Today’s post is a guest post from a favorite Hearts at Home speaker! Dr. Todd Cartmell always fills a workshop room at a Hearts at Home conference. Anyone who attends one of his workshops, always walks away with tons of notes and practical tips! In fact, I’m still using some of the wisdom I learned from Dr. Todd years ago!
As parents, we all need a little help from time to time. Lots of challenging situations come knocking at our door. Sometimes, it seems that they never stop. Problems with mornings, bedtimes, homework, siblings, peer pressure, you name it!
Here’s a good example:
Question: What should I do about my 10-year-old child’s lying?
Here’s a short version of my answer:
Answer: Your response can help your child to learn that being honest is the best approach. For starters, use a logical negative consequence to help your child experience that lying did not pay off. For example, I know a boy who stole one of his friend’s “rare” trading cards. When this was discovered, he had to give it back in person, apologize to his friend, buy his friend a new pack of cards, and he lost the use of his own cards for some time.
Then, the most important work begins. Talk together with your child about the importance of honesty. You can have your child think of reasons why God tells us that honesty is the best way and why lying always makes things worse. Scripture verses that would be good to discuss together include Leviticus 19:11-13, Psalm 15, Proverbs 11:1, 16:11, and Ephesians 4:25.
Finally, turn your focus on the future. Take a look at the situation that tempted your child to lie and use it to help him prepare for the next time he is tempted. Help him identify other ways that he could have handled that situation that would have worked out much better. Contrast the results of handling a situation with lying versus with honesty, so your child can see for himself that honesty actually does work out better. Remind him that he can always come to you when he is unsure about how to handle a situation. And of course, let him catch you being honest when temptation knocks on your door.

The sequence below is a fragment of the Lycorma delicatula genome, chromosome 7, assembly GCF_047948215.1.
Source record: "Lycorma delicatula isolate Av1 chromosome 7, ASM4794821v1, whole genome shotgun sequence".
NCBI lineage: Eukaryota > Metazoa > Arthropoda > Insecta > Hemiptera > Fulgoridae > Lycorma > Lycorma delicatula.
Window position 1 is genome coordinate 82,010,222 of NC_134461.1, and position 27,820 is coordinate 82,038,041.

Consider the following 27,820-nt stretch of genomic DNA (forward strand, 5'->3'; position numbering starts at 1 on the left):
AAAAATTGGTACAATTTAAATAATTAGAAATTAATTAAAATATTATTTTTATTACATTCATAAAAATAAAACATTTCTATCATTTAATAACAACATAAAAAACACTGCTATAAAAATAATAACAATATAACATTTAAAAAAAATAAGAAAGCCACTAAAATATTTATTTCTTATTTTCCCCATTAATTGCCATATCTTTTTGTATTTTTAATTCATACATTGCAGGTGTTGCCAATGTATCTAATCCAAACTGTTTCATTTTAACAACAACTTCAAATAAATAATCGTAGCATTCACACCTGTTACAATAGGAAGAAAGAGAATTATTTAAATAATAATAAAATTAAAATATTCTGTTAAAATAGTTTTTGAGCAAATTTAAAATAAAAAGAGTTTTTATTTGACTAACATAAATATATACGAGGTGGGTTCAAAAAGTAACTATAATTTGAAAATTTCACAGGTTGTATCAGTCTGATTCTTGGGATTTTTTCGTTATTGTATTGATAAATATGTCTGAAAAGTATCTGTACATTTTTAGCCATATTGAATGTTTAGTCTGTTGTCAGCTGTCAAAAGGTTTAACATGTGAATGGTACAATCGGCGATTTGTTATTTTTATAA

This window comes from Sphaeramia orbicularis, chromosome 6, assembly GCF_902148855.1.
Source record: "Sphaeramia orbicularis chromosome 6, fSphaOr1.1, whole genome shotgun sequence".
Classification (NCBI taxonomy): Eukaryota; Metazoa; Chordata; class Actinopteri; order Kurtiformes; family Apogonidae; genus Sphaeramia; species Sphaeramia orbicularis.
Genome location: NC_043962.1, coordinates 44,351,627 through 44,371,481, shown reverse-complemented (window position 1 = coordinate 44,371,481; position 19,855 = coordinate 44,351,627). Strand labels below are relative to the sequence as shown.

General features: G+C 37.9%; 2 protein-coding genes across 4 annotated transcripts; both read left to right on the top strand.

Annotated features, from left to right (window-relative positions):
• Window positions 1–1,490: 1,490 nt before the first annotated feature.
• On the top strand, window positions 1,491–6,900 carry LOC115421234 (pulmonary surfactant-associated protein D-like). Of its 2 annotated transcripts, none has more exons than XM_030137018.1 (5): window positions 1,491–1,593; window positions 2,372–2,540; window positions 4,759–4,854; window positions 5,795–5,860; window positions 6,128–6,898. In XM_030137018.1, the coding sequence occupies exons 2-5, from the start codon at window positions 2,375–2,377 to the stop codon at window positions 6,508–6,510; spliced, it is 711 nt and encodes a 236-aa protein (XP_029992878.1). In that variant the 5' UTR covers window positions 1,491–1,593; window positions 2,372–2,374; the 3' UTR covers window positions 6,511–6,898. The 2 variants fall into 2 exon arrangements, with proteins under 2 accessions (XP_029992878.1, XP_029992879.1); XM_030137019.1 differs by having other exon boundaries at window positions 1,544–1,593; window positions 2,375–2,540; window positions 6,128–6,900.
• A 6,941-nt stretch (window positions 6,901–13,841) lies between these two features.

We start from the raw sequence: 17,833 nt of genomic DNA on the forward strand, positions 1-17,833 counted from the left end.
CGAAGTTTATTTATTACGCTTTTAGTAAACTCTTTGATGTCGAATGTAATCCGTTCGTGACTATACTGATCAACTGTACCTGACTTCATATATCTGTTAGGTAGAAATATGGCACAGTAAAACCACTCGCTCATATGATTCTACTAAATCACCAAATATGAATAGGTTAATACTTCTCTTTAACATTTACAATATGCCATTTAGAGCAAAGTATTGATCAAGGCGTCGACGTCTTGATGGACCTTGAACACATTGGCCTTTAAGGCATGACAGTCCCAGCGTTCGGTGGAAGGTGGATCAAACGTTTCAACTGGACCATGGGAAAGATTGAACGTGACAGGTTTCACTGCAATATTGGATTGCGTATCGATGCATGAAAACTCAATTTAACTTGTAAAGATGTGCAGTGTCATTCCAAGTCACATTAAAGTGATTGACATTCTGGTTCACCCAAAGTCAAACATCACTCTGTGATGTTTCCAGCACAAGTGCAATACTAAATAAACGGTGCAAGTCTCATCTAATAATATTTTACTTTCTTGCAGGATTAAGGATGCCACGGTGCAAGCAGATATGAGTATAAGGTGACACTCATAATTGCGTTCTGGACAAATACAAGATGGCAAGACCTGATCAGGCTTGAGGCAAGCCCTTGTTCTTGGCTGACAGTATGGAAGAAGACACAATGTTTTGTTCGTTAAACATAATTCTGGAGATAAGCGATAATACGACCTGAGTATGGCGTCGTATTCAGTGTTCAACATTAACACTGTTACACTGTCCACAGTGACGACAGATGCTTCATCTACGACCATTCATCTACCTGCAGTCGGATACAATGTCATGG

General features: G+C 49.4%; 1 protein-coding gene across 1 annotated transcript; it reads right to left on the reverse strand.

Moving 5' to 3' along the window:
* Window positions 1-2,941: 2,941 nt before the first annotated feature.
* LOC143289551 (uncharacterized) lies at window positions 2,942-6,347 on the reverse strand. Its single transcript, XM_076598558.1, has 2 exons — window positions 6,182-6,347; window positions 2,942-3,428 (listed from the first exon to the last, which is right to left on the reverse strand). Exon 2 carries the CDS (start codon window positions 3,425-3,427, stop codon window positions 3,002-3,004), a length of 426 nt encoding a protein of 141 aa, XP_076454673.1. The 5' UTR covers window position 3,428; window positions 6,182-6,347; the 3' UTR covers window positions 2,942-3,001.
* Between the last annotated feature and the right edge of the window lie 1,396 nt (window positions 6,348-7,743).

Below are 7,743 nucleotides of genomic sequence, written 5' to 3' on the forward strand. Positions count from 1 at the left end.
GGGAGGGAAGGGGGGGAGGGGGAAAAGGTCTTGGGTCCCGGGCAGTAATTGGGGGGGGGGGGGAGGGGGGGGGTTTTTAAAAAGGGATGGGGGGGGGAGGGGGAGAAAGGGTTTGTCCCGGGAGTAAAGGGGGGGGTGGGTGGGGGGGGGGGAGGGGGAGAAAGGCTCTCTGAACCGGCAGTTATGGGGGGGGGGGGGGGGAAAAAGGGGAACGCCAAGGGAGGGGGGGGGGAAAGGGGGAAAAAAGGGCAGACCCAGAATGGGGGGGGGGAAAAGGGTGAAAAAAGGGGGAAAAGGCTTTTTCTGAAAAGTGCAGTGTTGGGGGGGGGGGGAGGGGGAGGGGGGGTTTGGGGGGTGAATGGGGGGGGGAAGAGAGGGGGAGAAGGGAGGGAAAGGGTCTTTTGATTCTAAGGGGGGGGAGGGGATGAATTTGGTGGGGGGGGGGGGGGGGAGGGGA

Sometimes a little guidance like this can help a parent get their bearings for how to handle an important situation with their kids.
Some of you all know me through my books and workshops. For those of you whom I have not met, I am a child psychologist, who has had the wonderful opportunity of working with hundreds of children, tweens, teens, and families over the past 20 years. (Or as my wife likes to say, I get to play a lot of UNO.)
And I’m doing something new…I want to personally answer your parenting questions.
Type in your question at the prompt and I’ll give you a personalized response as quickly as my schedule allows. If you would like, you can follow Dr. Todd Cartmell on Facebook and I’ll let you know when new Q&A’s are added, so you can see what other parents are asking.
After all, we all need a little help now and then.
Now, you’ve got a child psychologist in your corner!
Jill’s note: With Father’s Day around the corner, Dr. Todd has a great book for dads that just came out last year. It’s called Project Dad! You can find out more here.
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